The quarterly magazine is the journal of the Eagle Society, with membership costing £29 in the UK, £40 (in sterling) overseas. You can send subscriptions to Bob Corn, Wellcroft Cottage, Wellcroft, Ivinghoe, Leighton Buzzard, Bedfordshire LU7 9EF; subs can also be submitted via PayPal to membership@eagle-society.org.uk. Back issues are available for newcomers to the magazine and they have even issued binders to keep those issues nice and neat.

Saturday, August 24, 2019

Comic Scene #6 (September 2019)

The partly masked face of Blake Edmonds, star of Death Wish, dominates the cover of the latest issue of Comic Scene, and inside his scriptwriter Barrie Tomlinson relates how the character became a huge success with readers, who followed Blake's adventures through the pages of Speed (8 months), Tiger (53 months) and Eagle (31 months). 

The earliest episodes were collected in one of Rebellion's Treasury of British Comics collections in July and here Tomlinson lays out the history of the character, part Evel Knievel, part Phantom of the Opera. Edmonds staged some of the most death-defying stunts, and took endless risks following a horrific accident that left him hideously disfigured, but Tomlinson left it to the reader to decide whether Edmonds really did have a death wish. Even he admits that the later stories, which pitched Blake Edmonds into the world of the supernatural, were forgettable in comparison to his earlier adventures.

Tomlinson's article gets the latest Comic Scene off to an interesting start in an issue that is itself quite retro in coverage. Articles in this issue include backward looks at characters Grimly Feendish, Harlem Heroes, Hot-Shot Hamish and the Leopard from Lime St. The brief romp through the characters in Hot-Shot Hamish is again by Barrie Tomlinson, celebrating the classic collaboration between Fred Baker and Julio Schiaffino. Irmantas Povilaika, John Farrelly and Peter Gouldson each give a good account of their subjects in the other articles.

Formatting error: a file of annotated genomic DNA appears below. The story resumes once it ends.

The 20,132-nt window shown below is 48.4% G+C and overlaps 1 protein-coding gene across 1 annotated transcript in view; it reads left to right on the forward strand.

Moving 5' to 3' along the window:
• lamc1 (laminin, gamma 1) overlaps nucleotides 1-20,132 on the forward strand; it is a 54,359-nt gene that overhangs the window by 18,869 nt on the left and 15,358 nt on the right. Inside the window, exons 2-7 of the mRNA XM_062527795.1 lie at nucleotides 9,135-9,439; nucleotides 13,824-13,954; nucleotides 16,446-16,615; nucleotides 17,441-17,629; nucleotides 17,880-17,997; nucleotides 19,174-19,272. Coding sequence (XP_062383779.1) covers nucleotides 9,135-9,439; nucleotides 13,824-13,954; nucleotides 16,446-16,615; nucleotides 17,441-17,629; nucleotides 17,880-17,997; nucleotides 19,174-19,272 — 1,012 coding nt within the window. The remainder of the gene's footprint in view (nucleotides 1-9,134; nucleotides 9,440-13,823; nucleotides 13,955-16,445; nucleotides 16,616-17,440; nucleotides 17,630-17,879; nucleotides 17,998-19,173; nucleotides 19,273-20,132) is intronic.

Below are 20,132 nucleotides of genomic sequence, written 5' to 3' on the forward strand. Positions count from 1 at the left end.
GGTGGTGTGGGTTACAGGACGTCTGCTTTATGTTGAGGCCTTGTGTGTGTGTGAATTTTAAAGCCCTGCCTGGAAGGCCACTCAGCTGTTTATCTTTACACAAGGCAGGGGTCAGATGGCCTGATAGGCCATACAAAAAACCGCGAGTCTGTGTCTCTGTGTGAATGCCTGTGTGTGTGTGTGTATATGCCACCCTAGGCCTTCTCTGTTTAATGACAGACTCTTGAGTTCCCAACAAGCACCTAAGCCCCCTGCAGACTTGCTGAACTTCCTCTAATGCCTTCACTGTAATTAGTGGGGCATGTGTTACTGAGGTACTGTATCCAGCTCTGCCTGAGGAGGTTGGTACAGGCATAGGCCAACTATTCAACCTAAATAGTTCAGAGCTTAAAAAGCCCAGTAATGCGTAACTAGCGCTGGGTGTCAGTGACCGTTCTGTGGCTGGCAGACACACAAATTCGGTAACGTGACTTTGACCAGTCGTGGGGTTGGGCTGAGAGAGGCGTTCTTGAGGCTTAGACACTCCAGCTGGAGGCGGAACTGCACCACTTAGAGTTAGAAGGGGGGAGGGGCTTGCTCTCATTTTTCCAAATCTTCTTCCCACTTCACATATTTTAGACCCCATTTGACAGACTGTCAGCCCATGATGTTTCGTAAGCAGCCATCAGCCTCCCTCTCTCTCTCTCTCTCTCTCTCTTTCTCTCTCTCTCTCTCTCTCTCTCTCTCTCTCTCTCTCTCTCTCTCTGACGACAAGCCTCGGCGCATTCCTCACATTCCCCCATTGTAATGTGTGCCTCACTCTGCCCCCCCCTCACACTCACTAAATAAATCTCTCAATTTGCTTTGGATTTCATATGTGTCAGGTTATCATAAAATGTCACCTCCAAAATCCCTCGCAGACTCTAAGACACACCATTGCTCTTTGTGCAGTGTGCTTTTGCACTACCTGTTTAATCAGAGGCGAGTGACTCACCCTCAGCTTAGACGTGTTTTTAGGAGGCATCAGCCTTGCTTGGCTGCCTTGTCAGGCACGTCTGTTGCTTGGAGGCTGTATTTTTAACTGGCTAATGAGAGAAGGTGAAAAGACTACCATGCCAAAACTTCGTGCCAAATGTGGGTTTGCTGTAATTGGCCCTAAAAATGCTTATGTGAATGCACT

Wrapping up the backwards looking, Phillip Vaughan offers the first of a two-part  history of the 'New' Eagle from the 1980s.

We are shortly to see the return of the Vigilant, the much-anticipated follow-up to last year's team-up of old Fleetway characters. If you read my review, you'll see that my biggest complaint was that too many characters appeared across the 24-page story without being introduced... they simply turned up and readers, especially newcomers, might have felt confused or overwhelmed.

I'm pleased to see the new episode might be addressing this, as editor Keith Richardson agrees tahat "we didn't have enough pages to really introduce – or re-introduce – the characters properly ... that's something we've put right in The Vigilant: Legacy."

A good chunk of the issue is taken up with two comic strips, the second part of Lady Flintlock by Steve Tanner & Anthony Summey, a highwayman adventure set in 1751, and the debut of Milford Cross by Samuel George London & Mikael Hankonen, seemingly about a bicycle race through the prettiest village in the British Empire in 1897, but revealed at the end to be an alien invasion story witnessed by a friend of HG Wells.

The review section is, again, superb.

Details about subscriptions can be obtained from www.comicscene.org. Rates for print issues for the UK are £5.99 for one issue; £35 for 6 issues; £68 for 12 issues.You can get a pdf version for £3.99 (1), £22 (6) or £40 (12).

Payment can be made via PayPal to comicsceneuk@gmail.com. For other options, and for international rates for the print edition, visit the website.

Friday, August 23, 2019

Comic Cuts -23 August 2019

Today's Comic Cuts has a soundtrack. Click on the play button and read on...